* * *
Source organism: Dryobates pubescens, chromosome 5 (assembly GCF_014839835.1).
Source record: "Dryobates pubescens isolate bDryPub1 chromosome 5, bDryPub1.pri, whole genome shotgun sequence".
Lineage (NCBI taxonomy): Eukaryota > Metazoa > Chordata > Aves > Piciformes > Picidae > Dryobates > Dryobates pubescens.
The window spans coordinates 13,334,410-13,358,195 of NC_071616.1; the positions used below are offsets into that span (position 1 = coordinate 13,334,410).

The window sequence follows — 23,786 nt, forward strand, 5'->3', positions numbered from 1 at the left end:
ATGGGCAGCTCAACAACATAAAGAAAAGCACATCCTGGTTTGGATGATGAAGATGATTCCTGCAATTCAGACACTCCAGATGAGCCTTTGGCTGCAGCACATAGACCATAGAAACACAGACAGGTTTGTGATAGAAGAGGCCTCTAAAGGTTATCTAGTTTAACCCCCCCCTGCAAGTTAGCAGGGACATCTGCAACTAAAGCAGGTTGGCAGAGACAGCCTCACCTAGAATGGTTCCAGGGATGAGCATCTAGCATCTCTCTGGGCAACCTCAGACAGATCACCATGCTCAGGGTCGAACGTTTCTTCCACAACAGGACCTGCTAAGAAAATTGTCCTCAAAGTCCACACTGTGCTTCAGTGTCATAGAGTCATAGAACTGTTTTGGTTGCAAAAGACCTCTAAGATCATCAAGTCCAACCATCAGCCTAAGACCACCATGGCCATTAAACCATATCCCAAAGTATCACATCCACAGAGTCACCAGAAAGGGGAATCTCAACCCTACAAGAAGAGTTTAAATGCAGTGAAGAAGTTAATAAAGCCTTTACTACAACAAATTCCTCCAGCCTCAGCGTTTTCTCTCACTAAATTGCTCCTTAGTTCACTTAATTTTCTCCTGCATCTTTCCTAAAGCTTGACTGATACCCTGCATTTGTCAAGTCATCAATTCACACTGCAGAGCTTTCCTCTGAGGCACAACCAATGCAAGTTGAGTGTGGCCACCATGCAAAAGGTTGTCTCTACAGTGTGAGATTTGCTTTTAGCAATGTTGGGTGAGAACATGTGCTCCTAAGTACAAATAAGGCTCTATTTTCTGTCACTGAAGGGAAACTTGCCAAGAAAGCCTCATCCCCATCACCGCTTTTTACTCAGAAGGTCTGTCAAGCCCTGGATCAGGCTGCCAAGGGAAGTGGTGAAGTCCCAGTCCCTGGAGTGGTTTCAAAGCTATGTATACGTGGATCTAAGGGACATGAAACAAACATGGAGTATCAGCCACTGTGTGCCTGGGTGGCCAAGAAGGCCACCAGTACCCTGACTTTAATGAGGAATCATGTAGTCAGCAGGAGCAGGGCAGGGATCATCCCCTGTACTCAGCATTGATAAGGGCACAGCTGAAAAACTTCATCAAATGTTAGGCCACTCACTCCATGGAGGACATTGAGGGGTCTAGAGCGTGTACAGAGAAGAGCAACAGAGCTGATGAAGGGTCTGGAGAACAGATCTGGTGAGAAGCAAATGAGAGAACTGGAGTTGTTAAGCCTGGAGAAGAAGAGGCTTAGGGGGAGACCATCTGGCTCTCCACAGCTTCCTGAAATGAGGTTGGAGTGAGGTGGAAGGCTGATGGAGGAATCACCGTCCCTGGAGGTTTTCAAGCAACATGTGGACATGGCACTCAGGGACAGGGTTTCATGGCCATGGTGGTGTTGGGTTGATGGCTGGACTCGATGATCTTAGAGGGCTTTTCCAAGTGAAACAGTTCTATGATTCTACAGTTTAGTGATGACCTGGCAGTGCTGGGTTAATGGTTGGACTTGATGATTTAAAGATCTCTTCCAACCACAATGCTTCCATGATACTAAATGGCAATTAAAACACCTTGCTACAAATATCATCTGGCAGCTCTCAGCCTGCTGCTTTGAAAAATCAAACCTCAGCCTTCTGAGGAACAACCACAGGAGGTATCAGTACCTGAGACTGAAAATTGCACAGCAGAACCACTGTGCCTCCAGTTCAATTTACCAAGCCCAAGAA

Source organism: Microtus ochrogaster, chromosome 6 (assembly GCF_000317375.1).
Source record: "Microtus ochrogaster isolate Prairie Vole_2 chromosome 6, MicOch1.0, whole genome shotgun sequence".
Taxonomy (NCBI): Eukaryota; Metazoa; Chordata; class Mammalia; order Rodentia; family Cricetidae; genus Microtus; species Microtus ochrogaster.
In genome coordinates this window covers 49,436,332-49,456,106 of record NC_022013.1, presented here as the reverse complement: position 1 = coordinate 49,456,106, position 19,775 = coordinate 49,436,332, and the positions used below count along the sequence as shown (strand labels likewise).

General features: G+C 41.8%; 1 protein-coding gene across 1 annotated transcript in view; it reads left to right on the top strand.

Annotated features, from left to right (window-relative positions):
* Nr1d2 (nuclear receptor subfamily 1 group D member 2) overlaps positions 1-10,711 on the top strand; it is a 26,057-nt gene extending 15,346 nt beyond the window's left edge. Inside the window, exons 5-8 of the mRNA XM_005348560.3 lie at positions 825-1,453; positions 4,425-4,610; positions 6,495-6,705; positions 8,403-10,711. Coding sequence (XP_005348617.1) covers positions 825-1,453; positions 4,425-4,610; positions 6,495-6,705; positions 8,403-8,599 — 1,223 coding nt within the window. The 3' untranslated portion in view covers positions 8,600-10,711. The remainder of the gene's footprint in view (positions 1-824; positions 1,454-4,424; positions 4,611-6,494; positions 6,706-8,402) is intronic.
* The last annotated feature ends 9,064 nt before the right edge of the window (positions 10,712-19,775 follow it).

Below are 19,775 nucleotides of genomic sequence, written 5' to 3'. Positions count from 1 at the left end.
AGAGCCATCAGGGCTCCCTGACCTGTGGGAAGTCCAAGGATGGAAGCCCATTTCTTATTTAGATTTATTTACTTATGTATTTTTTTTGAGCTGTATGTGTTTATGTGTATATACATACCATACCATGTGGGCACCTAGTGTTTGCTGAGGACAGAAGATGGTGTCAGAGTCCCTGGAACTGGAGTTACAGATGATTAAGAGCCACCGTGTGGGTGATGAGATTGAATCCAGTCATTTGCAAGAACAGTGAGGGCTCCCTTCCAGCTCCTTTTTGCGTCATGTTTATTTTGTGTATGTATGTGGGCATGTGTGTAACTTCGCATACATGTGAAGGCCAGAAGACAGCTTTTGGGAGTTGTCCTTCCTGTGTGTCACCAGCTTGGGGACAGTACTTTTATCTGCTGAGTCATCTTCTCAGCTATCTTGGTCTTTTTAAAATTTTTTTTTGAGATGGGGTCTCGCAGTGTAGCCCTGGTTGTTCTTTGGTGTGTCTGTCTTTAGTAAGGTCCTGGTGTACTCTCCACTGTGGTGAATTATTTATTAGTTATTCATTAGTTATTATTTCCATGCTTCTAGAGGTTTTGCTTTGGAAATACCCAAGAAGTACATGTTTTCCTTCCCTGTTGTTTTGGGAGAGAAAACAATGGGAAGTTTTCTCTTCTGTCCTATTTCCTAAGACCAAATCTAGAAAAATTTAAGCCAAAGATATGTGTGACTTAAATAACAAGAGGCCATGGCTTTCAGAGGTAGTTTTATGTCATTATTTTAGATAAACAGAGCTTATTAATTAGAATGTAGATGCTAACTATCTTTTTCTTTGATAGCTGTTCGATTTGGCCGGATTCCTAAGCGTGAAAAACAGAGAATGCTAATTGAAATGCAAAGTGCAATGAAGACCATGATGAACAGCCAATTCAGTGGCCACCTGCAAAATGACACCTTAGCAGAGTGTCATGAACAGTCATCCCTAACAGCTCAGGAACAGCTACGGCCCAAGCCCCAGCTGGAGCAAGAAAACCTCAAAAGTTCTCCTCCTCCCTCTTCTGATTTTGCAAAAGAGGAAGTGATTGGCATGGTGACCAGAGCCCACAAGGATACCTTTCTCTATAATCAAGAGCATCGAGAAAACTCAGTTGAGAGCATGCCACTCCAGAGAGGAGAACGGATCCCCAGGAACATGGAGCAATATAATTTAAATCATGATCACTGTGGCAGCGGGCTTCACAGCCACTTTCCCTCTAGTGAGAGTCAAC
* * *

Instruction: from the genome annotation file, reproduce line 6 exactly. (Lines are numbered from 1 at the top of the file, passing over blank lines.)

ATGGGCAGCTCAACAACATAAAGAAAAGCACATCCTGGTTTGGATGATGAAGATGATTCCTGCAATTCAGACACTCCAGATGAGCCTTTGGCTGCAGCACATAGACCATAGAAACACAGACAGGTTTGTGATAGAAGAGGCCTCTAAAGGTTATCTAGTTTAACCCCCCCCTGCAAGTTAGCAGGGACATCTGCAACTAAAGCAGGTTGGCAGAGACAGCCTCACCTAGAATGGTTCCAGGGATGAGCATCTAGCATCTCTCTGGGCAACCTCAGACAGATCACCATGCTCAGGGTCGAACGTTTCTTCCACAACAGGACCTGCTAAGAAAATTGTCCTCAAAGTCCACACTGTGCTTCAGTGTCATAGAGTCATAGAACTGTTTTGGTTGCAAAAGACCTCTAAGATCATCAAGTCCAACCATCAGCCTAAGACCACCATGGCCATTAAACCATATCCCAAAGTATCACATCCACAGAGTCACCAGAAAGGGGAATCTCAACCCTACAAGAAGAGTTTAAATGCAGTGAAGAAGTTAATAAAGCCTTTACTACAACAAATTCCTCCAGCCTCAGCGTTTTCTCTCACTAAATTGCTCCTTAGTTCACTTAATTTTCTCCTGCATCTTTCCTAAAGCTTGACTGATACCCTGCATTTGTCAAGTCATCAATTCACACTGCAGAGCTTTCCTCTGAGGCACAACCAATGCAAGTTGAGTGTGGCCACCATGCAAAAGGTTGTCTCTACAGTGTGAGATTTGCTTTTAGCAATGTTGGGTGAGAACATGTGCTCCTAAGTACAAATAAGGCTCTATTTTCTGTCACTGAAGGGAAACTTGCCAAGAAAGCCTCATCCCCATCACCGCTTTTTACTCAGAAGGTCTGTCAAGCCCTGGATCAGGCTGCCAAGGGAAGTGGTGAAGTCCCAGTCCCTGGAGTGGTTTCAAAGCTATGTATACGTGGATCTAAGGGACATGAAACAAACATGGAGTATCAGCCACTGTGTGCCTGGGTGGCCAAGAAGGCCACCAGTACCCTGACTTTAATGAGGAATCATGTAGTCAGCAGGAGCAGGGCAGGGATCATCCCCTGTACTCAGCATTGATAAGGGCACAGCTGAAAAACTTCATCAAATGTTAGGCCACTCACTCCATGGAGGACATTGAGGGGTCTAGAGCGTGTACAGAGAAGAGCAACAGAGCTGATGAAGGGTCTGGAGAACAGATCTGGTGAGAAGCAAATGAGAGAACTGGAGTTGTTAAGCCTGGAGAAGAAGAGGCTTAGGGGGAGACCATCTGGCTCTCCACAGCTTCCTGAAATGAGGTTGGAGTGAGGTGGAAGGCTGATGGAGGAATCACCGTCCCTGGAGGTTTTCAAGCAACATGTGGACATGGCACTCAGGGACAGGGTTTCATGGCCATGGTGGTGTTGGGTTGATGGCTGGACTCGATGATCTTAGAGGGCTTTTCCAAGTGAAACAGTTCTATGATTCTACAGTTTAGTGATGACCTGGCAGTGCTGGGTTAATGGTTGGACTTGATGATTTAAAGATCTCTTCCAACCACAATGCTTCCATGATACTAAATGGCAATTAAAACACCTTGCTACAAATATCATCTGGCAGCTCTCAGCCTGCTGCTTTGAAAAATCAAACCTCAGCCTTCTGAGGAACAACCACAGGAGGTATCAGTACCTGAGACTGAAAATTGCACAGCAGAACCACTGTGCCTCCAGTTCAATTTACCAAGCCCAAGAA